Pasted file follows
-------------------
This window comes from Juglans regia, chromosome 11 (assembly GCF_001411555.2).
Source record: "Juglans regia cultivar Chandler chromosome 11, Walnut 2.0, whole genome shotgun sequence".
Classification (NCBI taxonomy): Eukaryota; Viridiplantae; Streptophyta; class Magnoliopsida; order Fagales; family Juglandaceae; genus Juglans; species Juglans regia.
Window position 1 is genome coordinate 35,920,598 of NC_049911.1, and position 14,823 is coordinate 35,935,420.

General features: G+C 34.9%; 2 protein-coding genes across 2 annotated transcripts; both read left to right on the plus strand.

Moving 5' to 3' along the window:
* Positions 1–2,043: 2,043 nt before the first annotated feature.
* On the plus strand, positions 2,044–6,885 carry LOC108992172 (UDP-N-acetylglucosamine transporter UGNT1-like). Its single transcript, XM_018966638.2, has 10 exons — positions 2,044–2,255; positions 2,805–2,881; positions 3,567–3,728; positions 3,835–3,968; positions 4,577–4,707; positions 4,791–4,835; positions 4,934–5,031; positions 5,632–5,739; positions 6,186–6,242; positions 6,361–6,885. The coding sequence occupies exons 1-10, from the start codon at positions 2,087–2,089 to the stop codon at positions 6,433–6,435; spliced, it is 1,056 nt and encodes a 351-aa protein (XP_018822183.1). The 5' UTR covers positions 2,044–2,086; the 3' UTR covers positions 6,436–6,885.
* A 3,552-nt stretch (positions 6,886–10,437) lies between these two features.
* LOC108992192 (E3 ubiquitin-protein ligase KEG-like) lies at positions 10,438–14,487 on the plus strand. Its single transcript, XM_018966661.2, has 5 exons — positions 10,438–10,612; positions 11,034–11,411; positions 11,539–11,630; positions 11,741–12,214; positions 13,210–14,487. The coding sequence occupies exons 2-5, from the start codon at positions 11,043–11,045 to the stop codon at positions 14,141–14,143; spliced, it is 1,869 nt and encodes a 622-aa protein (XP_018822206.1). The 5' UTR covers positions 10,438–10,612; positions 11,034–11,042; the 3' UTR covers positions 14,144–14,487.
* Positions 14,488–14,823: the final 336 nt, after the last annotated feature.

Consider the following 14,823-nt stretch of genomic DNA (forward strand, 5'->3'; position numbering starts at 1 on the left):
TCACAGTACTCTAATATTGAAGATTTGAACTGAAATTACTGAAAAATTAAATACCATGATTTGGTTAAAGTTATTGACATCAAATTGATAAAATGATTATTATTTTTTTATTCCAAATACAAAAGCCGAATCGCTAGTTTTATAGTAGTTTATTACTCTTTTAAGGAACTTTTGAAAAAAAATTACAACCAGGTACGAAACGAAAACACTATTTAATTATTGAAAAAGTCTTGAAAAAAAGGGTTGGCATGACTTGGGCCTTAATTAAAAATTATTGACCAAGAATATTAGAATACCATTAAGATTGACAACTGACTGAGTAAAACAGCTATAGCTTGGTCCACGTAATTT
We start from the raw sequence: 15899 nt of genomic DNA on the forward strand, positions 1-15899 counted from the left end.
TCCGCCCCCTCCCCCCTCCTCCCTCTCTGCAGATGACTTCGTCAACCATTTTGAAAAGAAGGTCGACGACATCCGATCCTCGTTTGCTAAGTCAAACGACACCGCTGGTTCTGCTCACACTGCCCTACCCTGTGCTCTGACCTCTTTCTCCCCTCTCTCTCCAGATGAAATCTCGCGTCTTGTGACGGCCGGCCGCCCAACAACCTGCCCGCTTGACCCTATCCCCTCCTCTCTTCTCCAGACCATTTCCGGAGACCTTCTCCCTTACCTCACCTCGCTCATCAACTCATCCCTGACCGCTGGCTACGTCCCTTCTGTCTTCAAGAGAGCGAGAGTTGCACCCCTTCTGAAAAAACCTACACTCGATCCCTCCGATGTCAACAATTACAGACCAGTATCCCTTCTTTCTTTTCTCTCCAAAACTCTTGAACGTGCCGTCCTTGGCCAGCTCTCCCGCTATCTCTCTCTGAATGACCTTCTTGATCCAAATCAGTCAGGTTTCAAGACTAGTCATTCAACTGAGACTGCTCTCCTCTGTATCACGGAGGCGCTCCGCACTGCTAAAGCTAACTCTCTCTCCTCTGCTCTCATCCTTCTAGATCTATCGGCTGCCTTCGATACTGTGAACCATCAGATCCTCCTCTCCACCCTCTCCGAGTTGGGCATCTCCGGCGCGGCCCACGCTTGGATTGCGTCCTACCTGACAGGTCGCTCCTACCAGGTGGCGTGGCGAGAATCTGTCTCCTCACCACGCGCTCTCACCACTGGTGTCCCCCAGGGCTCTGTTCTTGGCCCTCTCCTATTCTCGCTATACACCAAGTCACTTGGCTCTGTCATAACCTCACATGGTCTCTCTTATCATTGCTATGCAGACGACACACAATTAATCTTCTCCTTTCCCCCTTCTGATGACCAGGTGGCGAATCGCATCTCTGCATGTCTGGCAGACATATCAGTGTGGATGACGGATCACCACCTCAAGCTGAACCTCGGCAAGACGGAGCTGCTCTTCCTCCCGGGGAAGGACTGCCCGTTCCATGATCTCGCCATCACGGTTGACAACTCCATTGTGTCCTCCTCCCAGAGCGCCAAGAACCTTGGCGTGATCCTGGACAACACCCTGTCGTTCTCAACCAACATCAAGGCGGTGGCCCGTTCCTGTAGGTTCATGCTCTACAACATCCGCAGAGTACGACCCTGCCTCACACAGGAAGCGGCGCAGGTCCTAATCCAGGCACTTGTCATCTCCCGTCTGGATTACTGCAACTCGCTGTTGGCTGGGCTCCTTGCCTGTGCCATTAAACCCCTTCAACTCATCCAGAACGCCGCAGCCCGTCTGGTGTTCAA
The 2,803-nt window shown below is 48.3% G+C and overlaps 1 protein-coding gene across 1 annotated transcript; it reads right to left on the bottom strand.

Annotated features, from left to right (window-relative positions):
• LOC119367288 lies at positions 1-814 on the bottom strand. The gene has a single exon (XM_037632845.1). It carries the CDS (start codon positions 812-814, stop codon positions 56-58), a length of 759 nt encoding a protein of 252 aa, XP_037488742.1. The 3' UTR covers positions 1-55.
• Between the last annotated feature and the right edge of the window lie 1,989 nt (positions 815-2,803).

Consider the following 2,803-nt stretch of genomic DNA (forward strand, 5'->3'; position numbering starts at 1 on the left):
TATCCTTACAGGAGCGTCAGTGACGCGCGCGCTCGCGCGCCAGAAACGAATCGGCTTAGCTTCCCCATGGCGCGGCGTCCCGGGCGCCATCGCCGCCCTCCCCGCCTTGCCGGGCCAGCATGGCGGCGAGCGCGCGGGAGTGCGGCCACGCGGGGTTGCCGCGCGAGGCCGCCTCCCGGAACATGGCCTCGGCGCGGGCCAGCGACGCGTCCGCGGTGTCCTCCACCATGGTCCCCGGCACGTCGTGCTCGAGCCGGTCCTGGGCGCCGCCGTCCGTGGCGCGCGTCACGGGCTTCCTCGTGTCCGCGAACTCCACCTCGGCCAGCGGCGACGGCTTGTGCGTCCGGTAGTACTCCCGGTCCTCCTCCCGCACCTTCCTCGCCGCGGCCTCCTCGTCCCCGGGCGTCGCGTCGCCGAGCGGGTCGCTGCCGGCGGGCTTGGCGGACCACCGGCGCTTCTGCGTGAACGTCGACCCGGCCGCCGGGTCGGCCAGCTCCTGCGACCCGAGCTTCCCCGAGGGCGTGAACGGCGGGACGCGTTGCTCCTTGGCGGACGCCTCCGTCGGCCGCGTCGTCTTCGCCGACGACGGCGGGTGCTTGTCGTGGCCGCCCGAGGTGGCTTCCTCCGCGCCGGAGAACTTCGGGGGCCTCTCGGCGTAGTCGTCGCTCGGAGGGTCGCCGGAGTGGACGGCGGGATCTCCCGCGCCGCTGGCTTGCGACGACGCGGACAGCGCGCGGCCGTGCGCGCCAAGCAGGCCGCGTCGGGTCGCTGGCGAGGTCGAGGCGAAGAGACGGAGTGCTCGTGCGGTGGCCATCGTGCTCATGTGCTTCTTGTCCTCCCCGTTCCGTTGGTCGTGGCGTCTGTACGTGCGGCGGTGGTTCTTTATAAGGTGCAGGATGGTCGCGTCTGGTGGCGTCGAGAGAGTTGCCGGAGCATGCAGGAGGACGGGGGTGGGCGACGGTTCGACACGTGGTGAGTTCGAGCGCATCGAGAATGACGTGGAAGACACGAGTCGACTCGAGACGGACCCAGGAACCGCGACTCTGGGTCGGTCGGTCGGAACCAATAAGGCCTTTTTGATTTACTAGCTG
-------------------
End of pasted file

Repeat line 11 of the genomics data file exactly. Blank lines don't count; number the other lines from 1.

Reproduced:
* Positions 14,488–14,823: the final 336 nt, after the last annotated feature.